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Back Words Indexing 

  Back-of-the-Book Indexes
     for Publishers and Authors

      "You're going to love the way your book ends!"

 

 

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Martha Osgood
Back Words Indexing
541.484.1180

Since 1996

author of the index in
Inside Indexing:
the Decisionmaking Process

by Sherry Smith & Kari Kells

 

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CAN'T THE INDEX BE WRITTEN BY A COMPUTER?

Indexing ultimately organizes "aboutness" for quick recall. The computer and its software assist, but the human mind alone can speak to the concept of "aboutness". If a term or concept is not specifically articulated on a page, a computer cannot choose it for the index, nor can a search engine find references to it. Neither can the computer reword the entry in a form that aids readers who are unfamiliar with the author's thrust. A paragraph or discussion can be "about" a topic without specifically using those words.

A NOTE ABOUT
INDEXING SOFTWARE

   Indexing software is a tremendous aid to the professional indexer, but it by no means creates indexes "automatically," any more than a spelling or grammar checker can edit a text on its own. Beware of vendors who claim that the services of a professional indexer can be replaced by running a software program on the text of a book. The intellectual and analytical work of indexing is the task of the human brain, and no software program can duplicate it.

   Indexing programs available to professional indexers can help the indexer to produce, sort, and manipulate entries; establish subheading sequences; restyle and amend entries; and keep track of what has been indexed where. On the other hand, the indexing add-ons included with word processors and DTP programs are usually far less efficient as aids to creating a high-quality index.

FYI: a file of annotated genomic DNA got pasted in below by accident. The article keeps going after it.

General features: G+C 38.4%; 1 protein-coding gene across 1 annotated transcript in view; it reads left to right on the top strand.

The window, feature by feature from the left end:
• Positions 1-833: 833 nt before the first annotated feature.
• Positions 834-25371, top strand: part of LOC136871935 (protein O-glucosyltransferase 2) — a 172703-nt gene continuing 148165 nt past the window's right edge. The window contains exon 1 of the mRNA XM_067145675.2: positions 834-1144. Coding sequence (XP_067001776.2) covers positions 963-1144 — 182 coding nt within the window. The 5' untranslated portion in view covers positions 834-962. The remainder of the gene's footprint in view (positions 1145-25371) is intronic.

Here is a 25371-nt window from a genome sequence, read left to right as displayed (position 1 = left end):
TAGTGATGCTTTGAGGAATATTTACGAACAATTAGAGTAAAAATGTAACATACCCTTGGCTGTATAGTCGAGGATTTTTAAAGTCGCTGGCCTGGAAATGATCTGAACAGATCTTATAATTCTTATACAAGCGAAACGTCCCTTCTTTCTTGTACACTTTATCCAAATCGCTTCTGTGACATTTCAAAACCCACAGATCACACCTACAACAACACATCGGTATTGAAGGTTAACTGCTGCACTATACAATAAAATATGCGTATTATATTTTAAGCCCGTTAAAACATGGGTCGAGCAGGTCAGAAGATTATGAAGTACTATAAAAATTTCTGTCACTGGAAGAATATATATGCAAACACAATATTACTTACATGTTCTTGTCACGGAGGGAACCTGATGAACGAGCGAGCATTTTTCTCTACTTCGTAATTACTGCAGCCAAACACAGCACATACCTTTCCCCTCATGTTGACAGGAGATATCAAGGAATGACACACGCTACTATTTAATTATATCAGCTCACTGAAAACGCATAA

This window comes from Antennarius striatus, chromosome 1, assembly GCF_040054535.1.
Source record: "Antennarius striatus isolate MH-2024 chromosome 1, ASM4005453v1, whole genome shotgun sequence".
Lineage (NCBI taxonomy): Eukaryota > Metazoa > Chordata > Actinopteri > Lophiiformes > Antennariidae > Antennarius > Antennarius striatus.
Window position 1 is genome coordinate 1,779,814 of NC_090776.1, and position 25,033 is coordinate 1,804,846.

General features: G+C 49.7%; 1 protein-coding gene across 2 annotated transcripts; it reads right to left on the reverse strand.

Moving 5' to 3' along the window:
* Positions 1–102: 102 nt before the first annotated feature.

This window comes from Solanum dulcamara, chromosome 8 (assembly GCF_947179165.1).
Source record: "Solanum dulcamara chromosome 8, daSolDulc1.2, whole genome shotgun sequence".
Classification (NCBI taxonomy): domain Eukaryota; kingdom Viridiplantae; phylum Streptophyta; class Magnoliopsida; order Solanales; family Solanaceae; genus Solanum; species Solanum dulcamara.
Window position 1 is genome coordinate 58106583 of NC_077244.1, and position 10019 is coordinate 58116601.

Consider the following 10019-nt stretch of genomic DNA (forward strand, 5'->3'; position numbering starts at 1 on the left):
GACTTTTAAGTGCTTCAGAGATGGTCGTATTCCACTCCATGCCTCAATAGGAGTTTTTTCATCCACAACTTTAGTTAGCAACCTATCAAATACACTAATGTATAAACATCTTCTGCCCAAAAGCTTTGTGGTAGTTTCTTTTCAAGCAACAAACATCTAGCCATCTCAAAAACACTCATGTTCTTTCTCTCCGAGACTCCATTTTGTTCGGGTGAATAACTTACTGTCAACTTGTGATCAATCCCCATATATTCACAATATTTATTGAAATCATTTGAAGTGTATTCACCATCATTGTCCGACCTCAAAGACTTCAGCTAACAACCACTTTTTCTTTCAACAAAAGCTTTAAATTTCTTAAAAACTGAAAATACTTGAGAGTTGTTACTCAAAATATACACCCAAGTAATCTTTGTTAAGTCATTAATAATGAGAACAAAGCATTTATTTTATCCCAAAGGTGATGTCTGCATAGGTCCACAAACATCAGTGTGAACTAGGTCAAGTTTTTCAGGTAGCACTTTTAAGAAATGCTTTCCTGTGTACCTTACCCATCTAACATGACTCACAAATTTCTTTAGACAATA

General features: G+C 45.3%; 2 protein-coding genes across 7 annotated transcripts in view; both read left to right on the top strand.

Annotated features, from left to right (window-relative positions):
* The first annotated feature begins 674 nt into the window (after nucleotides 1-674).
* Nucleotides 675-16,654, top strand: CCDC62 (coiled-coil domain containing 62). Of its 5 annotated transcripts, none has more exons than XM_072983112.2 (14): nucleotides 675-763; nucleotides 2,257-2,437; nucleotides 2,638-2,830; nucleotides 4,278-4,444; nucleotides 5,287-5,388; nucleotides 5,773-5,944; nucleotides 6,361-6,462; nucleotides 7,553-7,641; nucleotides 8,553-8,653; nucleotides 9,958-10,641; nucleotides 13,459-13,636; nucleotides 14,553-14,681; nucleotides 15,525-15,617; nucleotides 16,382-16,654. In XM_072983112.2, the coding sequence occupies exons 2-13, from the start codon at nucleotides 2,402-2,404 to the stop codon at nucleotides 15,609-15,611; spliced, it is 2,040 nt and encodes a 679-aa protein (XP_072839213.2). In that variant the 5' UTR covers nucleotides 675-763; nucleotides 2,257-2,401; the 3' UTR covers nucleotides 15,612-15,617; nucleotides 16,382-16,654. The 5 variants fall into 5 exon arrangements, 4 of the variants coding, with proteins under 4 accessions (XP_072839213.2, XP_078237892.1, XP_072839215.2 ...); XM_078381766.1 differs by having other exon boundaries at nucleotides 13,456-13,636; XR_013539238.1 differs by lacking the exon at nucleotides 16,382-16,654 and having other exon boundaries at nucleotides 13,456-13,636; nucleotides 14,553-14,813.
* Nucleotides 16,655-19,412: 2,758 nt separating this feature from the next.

For example, in a discussion of passwords, keys and locks, you may be speaking about security issues and encryption. The words "security" or "encryption" may not appear in that page yet the reader should be directed to that page by the index under those headings. It takes a human mind to draw these conclusions.

Furthermore, a computer cannot:

  • determine relationships among words and concepts, and therefore cannot place subentries, synonyms and cross-references properly

  • decide what is and is not a relevant reference-- they can only sort the terms that appear in a document according to certain preprogrammed patterns

  • recognize concepts which are discussed over a range of pages

  • limit the search to relevant entries (vs. every occurance of a word)

  • function when a word is misspelled (for example. google the word "backwords" and notice how often it is used where the word "backwards" is meant)

  • consider how terms develop varied meanings -- for example, a "key" on pianos, for computers, to unlock doors, to unlock puzzles, for security, or as a geographic feature, as in Key West. At the same time, a computer is unable distinguish an author's use of multiple terms to indicate one concept: for example, in the computer manual field, 'application', 'software', and 'program' are often used interchangeably

Thus, without a human being to analyze content and context, automation in either a search process or in creating an index falls short of effectively bringing together relevant topics while avoiding the unrelated. Yes, a computer can think—just like a plane can fly or a car can drive.